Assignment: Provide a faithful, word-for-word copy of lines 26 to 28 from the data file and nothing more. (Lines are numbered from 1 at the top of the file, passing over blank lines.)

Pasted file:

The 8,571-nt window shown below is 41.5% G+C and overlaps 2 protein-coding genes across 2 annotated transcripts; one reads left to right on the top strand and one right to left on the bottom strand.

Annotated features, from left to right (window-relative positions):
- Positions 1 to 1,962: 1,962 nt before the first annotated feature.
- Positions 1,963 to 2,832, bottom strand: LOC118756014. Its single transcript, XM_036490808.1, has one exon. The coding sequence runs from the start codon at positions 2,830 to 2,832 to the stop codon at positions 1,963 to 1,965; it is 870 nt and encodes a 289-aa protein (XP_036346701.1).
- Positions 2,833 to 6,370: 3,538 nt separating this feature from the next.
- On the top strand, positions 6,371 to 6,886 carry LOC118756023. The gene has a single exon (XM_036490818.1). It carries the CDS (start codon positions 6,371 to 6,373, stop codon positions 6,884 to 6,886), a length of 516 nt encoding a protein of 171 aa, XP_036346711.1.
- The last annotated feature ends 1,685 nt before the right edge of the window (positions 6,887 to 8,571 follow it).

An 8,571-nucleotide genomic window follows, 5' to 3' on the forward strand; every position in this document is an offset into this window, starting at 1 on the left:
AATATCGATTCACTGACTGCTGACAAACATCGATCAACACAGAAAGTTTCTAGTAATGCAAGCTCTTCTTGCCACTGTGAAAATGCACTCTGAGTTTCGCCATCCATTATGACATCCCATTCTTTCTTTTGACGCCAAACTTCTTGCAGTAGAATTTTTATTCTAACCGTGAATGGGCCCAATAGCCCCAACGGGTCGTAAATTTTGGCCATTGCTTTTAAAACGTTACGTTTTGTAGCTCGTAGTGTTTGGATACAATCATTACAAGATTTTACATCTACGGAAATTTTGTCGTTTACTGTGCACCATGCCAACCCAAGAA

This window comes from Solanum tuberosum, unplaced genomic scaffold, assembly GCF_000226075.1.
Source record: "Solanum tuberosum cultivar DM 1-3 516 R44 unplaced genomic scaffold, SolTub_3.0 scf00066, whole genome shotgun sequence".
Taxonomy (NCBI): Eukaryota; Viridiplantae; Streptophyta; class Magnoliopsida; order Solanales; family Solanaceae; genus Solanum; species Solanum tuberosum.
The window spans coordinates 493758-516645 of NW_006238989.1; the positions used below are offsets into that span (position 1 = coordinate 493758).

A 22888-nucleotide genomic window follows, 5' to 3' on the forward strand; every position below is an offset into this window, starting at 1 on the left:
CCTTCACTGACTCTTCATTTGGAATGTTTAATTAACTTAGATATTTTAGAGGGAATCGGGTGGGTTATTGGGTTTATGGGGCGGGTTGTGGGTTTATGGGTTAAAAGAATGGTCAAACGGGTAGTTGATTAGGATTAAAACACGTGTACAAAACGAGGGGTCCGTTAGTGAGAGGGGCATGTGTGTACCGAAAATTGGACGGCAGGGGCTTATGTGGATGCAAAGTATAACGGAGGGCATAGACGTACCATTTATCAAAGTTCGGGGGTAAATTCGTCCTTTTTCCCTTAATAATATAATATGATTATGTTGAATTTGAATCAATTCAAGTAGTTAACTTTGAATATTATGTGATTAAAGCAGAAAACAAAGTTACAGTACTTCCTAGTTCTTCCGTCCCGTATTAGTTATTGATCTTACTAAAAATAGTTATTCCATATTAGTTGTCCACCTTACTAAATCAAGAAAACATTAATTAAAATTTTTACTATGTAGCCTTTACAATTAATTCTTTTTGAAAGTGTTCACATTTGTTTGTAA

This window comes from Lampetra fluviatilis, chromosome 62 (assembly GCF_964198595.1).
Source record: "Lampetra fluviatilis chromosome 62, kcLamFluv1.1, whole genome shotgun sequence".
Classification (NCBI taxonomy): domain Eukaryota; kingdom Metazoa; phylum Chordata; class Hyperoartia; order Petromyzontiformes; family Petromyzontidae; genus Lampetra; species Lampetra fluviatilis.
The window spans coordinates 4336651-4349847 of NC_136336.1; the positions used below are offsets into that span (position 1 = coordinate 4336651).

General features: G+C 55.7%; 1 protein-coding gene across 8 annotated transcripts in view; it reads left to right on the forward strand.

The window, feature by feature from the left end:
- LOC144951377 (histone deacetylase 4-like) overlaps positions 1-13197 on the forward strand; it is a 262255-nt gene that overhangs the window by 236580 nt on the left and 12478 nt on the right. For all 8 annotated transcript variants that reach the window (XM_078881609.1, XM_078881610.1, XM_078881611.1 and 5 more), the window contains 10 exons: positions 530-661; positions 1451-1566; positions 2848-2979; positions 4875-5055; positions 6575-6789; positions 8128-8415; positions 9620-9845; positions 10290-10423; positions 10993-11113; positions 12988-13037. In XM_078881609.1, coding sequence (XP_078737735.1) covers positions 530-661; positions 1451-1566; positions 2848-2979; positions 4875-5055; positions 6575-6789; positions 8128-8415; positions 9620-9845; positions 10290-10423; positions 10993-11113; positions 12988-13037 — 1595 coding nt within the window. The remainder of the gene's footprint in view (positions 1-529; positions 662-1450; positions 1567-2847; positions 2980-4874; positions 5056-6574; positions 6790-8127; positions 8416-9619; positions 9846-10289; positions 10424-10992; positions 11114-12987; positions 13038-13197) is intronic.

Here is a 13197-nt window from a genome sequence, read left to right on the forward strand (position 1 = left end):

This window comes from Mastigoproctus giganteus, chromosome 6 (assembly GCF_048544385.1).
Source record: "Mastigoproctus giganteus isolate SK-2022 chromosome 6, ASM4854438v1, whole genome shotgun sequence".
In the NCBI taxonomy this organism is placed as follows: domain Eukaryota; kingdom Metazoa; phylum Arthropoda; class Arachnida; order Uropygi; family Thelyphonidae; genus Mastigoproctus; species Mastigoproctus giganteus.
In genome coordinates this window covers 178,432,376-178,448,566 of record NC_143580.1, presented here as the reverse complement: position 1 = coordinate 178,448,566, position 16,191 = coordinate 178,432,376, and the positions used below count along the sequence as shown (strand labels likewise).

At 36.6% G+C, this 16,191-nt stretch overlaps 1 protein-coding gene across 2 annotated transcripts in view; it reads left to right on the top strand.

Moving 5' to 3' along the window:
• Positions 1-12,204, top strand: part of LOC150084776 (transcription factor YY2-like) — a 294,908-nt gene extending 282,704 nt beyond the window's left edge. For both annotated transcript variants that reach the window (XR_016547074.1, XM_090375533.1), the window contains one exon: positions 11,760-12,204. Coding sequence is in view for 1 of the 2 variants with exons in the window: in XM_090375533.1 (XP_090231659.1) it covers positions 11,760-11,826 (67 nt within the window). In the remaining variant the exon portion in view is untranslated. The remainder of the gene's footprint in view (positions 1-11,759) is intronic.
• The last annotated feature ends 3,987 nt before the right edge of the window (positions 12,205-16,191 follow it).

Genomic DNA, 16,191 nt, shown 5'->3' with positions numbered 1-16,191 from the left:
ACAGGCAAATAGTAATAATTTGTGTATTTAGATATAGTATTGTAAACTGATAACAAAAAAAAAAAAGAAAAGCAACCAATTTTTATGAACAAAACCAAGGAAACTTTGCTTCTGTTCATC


In the NCBI taxonomy this organism is placed as follows: domain Eukaryota; kingdom Metazoa; phylum Arthropoda; class Arachnida; order Uropygi; family Thelyphonidae; genus Mastigoproctus; species Mastigoproctus giganteus.
In genome coordinates this window covers 178,432,376-178,448,566 of record NC_143580.1, presented here as the reverse complement: position 1 = coordinate 178,448,566, position 16,191 = coordinate 178,432,376, and the positions used below count along the sequence as shown (strand labels likewise).

At 36.6% G+C, this 16,191-nt stretch overlaps 1 protein-coding gene across 2 annotated transcripts in view; it reads left to right on the top strand.